First impressions are always important in business.
I've recently heard a couple of presentations from people who have discussed personal appearance and even what colour you should be wearing to attract more clients. Apparently, it's an essential part of any person's business approach.
I personally hope that people will judge me more on my track record, the qualifications I have and the career I have spent more than 10 years building than how I look, but that's just me.
From a PR point of view they do have a point, which is why high-profile people have stylists and personal shoppers.
However, as someone who admires people for their individuality, I've been contemplating if and how I judge people and as a writer and journalist, I have to admit, I do and it comes back to the written word.
This is where I'm probably going to shoot myself in the foot, but here are my tips for creating an authentic written brand.
Check your spelling and grammar
People are just as likely to judge you on your written word as they are your general appearance. You've probably witnessed on Facebook, when someone makes a spelling or grammatical error (especially a media outlet), everyone jumps in to correct them. It has an educational benefit, but usually it's just people being mean. I admit it, I've done it myself...but I do try and make my response lighthearted when I do. After all, we're only humans and we have feelings. Even journalists.
It's the same for your business. If you aren't confident with the English language (or whichever language you're using-I only specialise in one), then I would wholeheartedly suggest you work with a professional copywriter on your website, social media and blog. You want to be known for your expertise in your field, not for your grammatical slurs.
I've said it before and I'll say it again, social media has to come from you. If you have a written style and voice, then stick to them to give your brand some consistency. You may have noticed that I write quite informally on my blog and try to adopt a conversational tone. When writing a news article, my style is completely different. I want my blog to reflect who I am as a person, my professional views and give a sense of what it's like to sit and have a chat with me.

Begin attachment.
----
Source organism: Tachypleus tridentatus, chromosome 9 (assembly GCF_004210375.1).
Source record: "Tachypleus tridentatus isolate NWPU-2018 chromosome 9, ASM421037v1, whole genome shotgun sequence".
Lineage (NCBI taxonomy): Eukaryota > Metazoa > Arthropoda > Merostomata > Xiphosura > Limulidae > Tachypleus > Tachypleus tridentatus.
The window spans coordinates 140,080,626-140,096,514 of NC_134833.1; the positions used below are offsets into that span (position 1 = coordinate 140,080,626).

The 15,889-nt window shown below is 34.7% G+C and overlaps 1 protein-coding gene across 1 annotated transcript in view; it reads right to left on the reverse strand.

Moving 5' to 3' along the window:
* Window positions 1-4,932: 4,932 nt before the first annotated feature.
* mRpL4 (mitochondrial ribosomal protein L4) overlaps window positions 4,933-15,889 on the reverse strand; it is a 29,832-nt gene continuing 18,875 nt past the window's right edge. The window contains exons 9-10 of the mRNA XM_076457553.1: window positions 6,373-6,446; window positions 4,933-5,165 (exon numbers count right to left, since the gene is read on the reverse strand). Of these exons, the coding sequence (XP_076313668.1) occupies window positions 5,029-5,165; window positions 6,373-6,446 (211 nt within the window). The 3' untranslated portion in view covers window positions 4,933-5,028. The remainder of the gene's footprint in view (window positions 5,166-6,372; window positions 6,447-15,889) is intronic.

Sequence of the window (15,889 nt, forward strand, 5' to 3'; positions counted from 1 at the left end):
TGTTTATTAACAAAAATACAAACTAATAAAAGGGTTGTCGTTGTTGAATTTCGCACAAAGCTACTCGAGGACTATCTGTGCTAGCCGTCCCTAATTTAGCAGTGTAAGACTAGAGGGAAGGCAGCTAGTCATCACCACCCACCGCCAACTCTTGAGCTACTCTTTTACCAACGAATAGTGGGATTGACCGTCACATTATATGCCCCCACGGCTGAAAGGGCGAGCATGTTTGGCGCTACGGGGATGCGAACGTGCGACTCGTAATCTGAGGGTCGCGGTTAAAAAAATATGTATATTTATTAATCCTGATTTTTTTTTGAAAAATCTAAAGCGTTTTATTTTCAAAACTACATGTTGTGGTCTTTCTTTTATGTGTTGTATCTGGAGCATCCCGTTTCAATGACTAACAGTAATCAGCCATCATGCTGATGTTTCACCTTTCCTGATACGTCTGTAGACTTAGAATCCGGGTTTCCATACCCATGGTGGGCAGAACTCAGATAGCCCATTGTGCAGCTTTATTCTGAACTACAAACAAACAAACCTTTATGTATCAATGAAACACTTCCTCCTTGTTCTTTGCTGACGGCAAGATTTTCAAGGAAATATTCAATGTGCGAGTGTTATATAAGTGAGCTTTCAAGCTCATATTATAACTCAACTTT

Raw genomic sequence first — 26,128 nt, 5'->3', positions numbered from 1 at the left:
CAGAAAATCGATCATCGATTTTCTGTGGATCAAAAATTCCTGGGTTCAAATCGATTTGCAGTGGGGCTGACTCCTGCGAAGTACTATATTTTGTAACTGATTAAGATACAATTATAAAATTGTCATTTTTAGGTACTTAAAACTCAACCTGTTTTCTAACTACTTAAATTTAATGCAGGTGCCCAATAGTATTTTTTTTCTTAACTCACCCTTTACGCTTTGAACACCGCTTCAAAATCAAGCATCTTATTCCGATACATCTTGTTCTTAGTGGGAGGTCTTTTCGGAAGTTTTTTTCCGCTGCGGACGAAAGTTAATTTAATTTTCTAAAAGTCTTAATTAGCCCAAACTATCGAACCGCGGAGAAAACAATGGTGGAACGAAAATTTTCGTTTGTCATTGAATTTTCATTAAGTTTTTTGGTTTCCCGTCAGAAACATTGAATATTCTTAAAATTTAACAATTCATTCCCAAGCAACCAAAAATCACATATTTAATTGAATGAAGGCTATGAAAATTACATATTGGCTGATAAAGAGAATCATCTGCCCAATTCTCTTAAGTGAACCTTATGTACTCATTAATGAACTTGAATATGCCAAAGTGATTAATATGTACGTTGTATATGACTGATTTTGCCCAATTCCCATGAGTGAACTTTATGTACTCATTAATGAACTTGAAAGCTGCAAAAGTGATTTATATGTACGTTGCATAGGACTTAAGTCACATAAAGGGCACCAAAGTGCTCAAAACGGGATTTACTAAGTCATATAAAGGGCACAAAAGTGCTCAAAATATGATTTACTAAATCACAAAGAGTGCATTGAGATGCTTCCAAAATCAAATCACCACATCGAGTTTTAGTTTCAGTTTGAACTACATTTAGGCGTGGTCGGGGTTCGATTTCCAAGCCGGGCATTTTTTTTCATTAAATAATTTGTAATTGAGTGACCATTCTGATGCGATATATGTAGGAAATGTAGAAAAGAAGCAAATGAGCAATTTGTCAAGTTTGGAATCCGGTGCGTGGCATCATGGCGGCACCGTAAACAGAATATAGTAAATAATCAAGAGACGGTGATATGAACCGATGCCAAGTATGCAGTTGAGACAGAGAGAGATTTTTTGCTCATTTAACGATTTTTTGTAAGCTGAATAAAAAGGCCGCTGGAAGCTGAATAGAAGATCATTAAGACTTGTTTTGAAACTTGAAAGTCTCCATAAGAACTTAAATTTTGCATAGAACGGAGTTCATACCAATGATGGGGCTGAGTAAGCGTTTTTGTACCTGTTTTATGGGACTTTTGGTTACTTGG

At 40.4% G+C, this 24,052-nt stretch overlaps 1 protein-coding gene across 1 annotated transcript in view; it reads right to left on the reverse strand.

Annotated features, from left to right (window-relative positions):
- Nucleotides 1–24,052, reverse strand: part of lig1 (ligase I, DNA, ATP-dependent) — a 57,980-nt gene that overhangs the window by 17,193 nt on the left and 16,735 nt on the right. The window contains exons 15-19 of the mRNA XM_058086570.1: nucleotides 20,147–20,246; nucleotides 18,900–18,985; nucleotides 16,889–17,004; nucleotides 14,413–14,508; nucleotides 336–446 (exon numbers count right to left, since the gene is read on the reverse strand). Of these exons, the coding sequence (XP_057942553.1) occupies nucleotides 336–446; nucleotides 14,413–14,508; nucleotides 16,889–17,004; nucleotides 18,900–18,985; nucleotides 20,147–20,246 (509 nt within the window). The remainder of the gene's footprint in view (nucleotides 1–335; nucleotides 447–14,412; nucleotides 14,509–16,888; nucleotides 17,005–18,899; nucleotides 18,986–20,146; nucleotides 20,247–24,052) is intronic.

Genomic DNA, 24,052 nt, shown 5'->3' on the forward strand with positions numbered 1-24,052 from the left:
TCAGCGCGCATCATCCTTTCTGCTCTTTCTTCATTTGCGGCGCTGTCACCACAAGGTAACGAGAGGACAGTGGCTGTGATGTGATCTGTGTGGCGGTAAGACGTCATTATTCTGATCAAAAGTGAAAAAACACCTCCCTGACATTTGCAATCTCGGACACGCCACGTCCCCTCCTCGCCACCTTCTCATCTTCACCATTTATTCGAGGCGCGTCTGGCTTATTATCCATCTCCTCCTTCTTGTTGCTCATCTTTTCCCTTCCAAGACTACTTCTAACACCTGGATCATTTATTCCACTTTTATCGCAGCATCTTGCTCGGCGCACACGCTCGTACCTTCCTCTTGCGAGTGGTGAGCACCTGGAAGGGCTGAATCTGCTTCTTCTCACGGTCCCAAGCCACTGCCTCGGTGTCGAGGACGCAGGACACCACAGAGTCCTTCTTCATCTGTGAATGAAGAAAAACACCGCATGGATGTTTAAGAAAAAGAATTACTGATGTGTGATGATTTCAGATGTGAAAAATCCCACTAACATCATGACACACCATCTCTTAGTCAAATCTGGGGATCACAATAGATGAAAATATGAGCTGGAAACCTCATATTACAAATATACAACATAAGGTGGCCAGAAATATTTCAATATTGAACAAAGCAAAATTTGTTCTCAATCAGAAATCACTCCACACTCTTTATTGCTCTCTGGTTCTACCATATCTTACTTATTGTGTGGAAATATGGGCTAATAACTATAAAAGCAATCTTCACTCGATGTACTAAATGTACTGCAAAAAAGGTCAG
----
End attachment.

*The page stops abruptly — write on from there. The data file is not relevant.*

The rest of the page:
Watch your tongue
Unless swear words are very much a part of your brand (think Gordon Ramsey) then try to be as inoffensive as you can be. Don't put your audience off by using professional jargon and if you need to, make sure you explain it because even though you might use it regularly, your clients might not (that's why they need your help).
Don't be afraid to ask for help
If you have something you want to say but aren't sure of how to say it, ask for help. Your messages are vital to driving your business and your brand forward and sometimes it really helps to chat them through with someone. I have to do it myself... it's always helpful to have a second opinion or the opinion of someone who isn't invested in your business.
If you're a sole-trader like me, find a business buddy-someone who's the in same field as you who you can chat to over a cuppa. Or hire a professional. I'm always available for Skype, phone or email chats. Please do get in touch.